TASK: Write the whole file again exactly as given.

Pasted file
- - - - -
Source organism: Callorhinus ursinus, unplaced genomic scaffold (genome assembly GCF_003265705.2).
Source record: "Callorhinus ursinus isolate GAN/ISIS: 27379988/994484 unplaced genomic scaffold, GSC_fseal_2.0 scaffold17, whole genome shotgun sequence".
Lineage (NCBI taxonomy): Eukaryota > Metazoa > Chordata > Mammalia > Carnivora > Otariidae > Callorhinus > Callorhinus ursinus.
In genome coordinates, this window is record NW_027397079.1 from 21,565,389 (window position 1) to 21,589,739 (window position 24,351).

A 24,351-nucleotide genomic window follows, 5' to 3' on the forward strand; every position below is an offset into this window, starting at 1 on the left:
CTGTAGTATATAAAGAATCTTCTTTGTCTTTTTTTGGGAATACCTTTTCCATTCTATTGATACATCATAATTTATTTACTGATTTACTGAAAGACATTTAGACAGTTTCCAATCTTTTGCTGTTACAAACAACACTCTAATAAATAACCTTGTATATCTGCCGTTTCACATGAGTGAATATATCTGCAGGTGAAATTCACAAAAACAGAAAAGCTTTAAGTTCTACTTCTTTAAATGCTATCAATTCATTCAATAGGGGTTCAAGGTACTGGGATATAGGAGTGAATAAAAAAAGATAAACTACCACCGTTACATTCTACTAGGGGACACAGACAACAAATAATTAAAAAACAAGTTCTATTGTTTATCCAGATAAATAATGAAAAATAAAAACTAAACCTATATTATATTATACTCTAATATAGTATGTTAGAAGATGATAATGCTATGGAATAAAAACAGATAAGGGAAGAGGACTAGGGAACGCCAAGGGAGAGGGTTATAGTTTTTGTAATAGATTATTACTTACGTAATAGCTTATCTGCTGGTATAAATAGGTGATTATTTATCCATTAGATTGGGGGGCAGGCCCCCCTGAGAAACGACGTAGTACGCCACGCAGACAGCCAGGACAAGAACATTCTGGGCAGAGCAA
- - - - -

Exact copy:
Source organism: Callorhinus ursinus, unplaced genomic scaffold (genome assembly GCF_003265705.2).
Source record: "Callorhinus ursinus isolate GAN/ISIS: 27379988/994484 unplaced genomic scaffold, GSC_fseal_2.0 scaffold17, whole genome shotgun sequence".
Lineage (NCBI taxonomy): Eukaryota > Metazoa > Chordata > Mammalia > Carnivora > Otariidae > Callorhinus > Callorhinus ursinus.
In genome coordinates, this window is record NW_027397079.1 from 21,565,389 (window position 1) to 21,589,739 (window position 24,351).

A 24,351-nucleotide genomic window follows, 5' to 3' on the forward strand; every position below is an offset into this window, starting at 1 on the left:
CTGTAGTATATAAAGAATCTTCTTTGTCTTTTTTTGGGAATACCTTTTCCATTCTATTGATACATCATAATTTATTTACTGATTTACTGAAAGACATTTAGACAGTTTCCAATCTTTTGCTGTTACAAACAACACTCTAATAAATAACCTTGTATATCTGCCGTTTCACATGAGTGAATATATCTGCAGGTGAAATTCACAAAAACAGAAAAGCTTTAAGTTCTACTTCTTTAAATGCTATCAATTCATTCAATAGGGGTTCAAGGTACTGGGATATAGGAGTGAATAAAAAAAGATAAACTACCACCGTTACATTCTACTAGGGGACACAGACAACAAATAATTAAAAAACAAGTTCTATTGTTTATCCAGATAAATAATGAAAAATAAAAACTAAACCTATATTATATTATACTCTAATATAGTATGTTAGAAGATGATAATGCTATGGAATAAAAACAGATAAGGGAAGAGGACTAGGGAACGCCAAGGGAGAGGGTTATAGTTTTTGTAATAGATTATTACTTACGTAATAGCTTATCTGCTGGTATAAATAGGTGATTATTTATCCATTAGATTGGGGGGCAGGCCCCCCTGAGAAACGACGTAGTACGCCACGCAGACAGCCAGGACAAGAACATTCTGGGCAGAGCAA